Concider the fact also that if there is enough change in the material to cause a powerful permanent chemical bond to fail, then what chance does a simple friction fit like a thread have?

None!

Like lug nuts?

This quality issue is purely a manufactured propaganda tool!

Good design is often an effective propaganda tool!

Unless the party promoting this Bull is willing to backup their claim by giving a 100% money back guarantee that their accroutments will not come loose in the first 2 years, then their story doesn't hold water. I doubt very highly they would be foolish enough to do this!

Explain please. Which contributor of this thread (sorry for the pun) is a manufacturer capable of giving such an guarantee?

Best,
John

Mitch Man
01-08-2002, 10:15 AM
Originally posted by John McCain:
Explain please. Which contributor of this thread (sorry for the pun) is a manufacturer capable of giving such an guarantee?

Your answer:


At home, I have silver and ivory sets of 1912 Hendersons, 1903 MacDougalls and 1948 Sinclair pipes. I have never had a loose mount on any of them. So don't say it can't be done. It should be done.

Cheerios,
Jim McGillivray

--------------------

MCGILLIVRAY PIPING PARTNERSHIPS
~ Select Bagpipes &amp; Accessories ~
www.piping.on.ca (http://www.piping.on.ca)
piping@aci.on.ca
905-726-4003

Ian Lawther
01-08-2002, 10:45 AM
I think we have got two possible problems we are trying to find a single fix for. I agree with Jim McGillivray that manufacturers should supply a sound product, but I think what is sound in one climate is not necessarily so in another.

As someone who moved from southern England to the Washington DC area 3 years ago I have been surprised at the effects of the dry cold winters here on various instruments - and on me (skin getting so dry it cracks!). I have not had undue problems with the ferrules on my Hendersons but I have been aware of needing to rehemp more often - not because the hemp has worn smooth but because the wood has dried.

Manufacturers in the UK are not necessarily aware of the problems of a "continental climate". Indeed after I moved here I was asked by a smallpipe maker friend if I could help explain some of the problems his North American customers had which he didn't seem to get from others.

But going back to the original question I have tended to use temporary measures to fix loose ferrules due to the climate - such as plumbers tape - figuring that come the summer it can be removed as the wood swells again.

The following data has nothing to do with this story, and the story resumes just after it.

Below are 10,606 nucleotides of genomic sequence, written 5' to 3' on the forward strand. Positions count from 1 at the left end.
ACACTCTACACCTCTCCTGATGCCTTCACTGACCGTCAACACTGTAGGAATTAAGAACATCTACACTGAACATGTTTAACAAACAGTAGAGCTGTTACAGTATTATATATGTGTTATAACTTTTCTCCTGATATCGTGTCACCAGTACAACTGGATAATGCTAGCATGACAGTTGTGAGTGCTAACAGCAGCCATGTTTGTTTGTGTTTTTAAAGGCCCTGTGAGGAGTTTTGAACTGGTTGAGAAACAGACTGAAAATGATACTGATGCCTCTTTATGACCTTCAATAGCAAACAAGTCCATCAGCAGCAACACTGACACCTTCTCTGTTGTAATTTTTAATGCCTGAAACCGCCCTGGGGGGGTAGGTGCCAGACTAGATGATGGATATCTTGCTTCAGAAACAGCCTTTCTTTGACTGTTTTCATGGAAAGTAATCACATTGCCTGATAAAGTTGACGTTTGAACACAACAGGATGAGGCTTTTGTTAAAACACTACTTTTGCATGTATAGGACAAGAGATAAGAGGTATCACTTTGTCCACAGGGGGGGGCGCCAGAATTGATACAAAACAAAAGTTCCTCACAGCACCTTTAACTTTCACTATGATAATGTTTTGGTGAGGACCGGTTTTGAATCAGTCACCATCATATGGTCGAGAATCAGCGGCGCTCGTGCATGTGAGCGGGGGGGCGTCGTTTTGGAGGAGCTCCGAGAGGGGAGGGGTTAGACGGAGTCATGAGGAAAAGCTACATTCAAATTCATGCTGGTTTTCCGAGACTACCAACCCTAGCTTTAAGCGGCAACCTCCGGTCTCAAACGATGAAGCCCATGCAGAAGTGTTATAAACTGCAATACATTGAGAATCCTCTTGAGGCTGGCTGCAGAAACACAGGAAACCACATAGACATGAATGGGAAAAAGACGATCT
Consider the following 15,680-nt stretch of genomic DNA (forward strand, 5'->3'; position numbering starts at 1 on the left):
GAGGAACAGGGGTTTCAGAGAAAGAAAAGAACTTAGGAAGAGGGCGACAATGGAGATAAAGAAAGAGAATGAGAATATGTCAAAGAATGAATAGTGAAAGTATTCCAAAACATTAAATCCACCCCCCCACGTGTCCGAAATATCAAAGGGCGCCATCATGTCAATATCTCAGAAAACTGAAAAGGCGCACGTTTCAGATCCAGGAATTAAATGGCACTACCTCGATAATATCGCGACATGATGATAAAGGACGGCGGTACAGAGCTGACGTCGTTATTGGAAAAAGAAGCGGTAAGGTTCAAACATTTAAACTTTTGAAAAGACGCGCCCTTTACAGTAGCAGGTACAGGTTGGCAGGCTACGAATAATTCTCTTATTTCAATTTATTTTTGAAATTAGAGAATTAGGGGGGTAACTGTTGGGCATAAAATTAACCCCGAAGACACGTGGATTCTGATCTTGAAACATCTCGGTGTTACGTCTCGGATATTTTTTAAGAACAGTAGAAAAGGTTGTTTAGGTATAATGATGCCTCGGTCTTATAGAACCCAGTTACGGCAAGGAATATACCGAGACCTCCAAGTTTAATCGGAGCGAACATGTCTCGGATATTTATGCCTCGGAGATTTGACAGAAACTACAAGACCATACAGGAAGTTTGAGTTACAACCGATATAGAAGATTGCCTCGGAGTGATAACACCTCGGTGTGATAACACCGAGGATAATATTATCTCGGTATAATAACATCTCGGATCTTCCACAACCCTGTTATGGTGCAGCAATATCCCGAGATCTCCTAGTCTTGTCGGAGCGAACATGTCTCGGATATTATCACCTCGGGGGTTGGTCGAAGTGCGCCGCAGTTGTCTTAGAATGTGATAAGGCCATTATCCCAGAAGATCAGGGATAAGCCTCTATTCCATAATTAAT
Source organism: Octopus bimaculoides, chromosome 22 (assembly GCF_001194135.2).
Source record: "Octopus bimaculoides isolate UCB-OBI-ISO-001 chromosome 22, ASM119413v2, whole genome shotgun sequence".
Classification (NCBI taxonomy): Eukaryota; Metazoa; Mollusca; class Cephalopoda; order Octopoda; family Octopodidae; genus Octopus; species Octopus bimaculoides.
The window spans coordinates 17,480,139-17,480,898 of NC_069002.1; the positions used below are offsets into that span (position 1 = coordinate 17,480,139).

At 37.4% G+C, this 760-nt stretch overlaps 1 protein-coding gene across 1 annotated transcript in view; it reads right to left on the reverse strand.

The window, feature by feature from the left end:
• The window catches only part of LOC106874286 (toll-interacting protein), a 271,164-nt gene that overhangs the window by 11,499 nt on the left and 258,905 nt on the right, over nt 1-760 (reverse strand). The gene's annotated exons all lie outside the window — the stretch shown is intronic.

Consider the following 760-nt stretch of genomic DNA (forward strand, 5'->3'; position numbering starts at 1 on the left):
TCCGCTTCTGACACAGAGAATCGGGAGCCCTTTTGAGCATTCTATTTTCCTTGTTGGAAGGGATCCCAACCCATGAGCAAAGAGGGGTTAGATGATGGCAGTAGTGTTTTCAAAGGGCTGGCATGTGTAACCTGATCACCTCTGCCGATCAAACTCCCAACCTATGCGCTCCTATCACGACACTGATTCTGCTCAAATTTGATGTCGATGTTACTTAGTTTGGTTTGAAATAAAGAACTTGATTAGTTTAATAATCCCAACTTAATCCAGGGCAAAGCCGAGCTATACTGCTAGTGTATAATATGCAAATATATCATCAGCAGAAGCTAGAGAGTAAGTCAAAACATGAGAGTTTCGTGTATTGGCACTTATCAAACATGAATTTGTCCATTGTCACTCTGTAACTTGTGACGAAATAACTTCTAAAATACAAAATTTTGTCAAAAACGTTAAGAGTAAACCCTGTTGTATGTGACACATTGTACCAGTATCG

Ian Lawther

Matt Buckley
01-08-2002, 10:57 AM
Originally posted by Mitch Man:

Wood is a problem that "all" bagpipe makers are having in terms of warping and splitting because they have no control over the wood quality.

Wood is not manufactured, it is grown and harvested, so any maker will have problems and
any maker that claims they don't have cracks is
just simply lieing!

Rubbish. Responsible makers who take the time and
care necessary are extremely careful both when
choosing wood and when curing wood. While there
exists no absolute guarantee, the incidence of
cracks can be kept to an absolute minimum with
proper attention and careful manufacturing.

And for what it's worth, and given the fact that the Vermont climate features great extremes in weather, my H. Moore concert A Highland pipes are now 4 years old, and my Bb Highland pipes are now 3 years old. Not a crack or loose ferrule/mount anywhere in sight.

Also for what it's worth, and understanding that
SSP and borderpipes are different in that moisture
exposure is not like that of GHB, my H. Moore
African blackwood SSP are now 14 years old, my H. Moore boxwood borderpipes are now 10 years old. Not a crack or loose ferrule/mount anywhere in sight.

Cheers. Matt

Derrick Young
01-08-2002, 11:00 AM
I would like to comment on Jim's remarks
if it's no big deal, why do so many people talk about it?

Being a newbie and having had this problem with my pipes I can comment on why it is a hot topic.

We are newbies we know no better. For me I thought my pipes were crap when this happened to me, and was almost embarrassed to bring it to the attention of my instructor for fear that he would say I had bought a crap set of pipes.

a few minutes and a quick lessons on maintenance and I was comfortable with my purchase decision again.

As for the comparison to the knobs falling off the $2500.00 audio system. well is that no comparing apples to Oranges. Is fittings loose on other wood winds common in the first few years? I do not know but that is the comparison that would be more valid IMHO.

I no way am I trying to challenge your thinking Jim, as quite frankly you know more and have achieved more in piping than most bands combined and I have n o idea if threading is better or not.

[ January 08, 2002: Message edited by: Creemore D ]

Matt Buckley
01-08-2002, 11:31 AM
As an afterthought, I also can't help but wonder
whether proper care and maintenance is part of
the issue. I'm always surprised when I hear of
folks living in the harsh New England climate who never think to keep sponges in their pipe case during the winter, check fittings regularly, etc.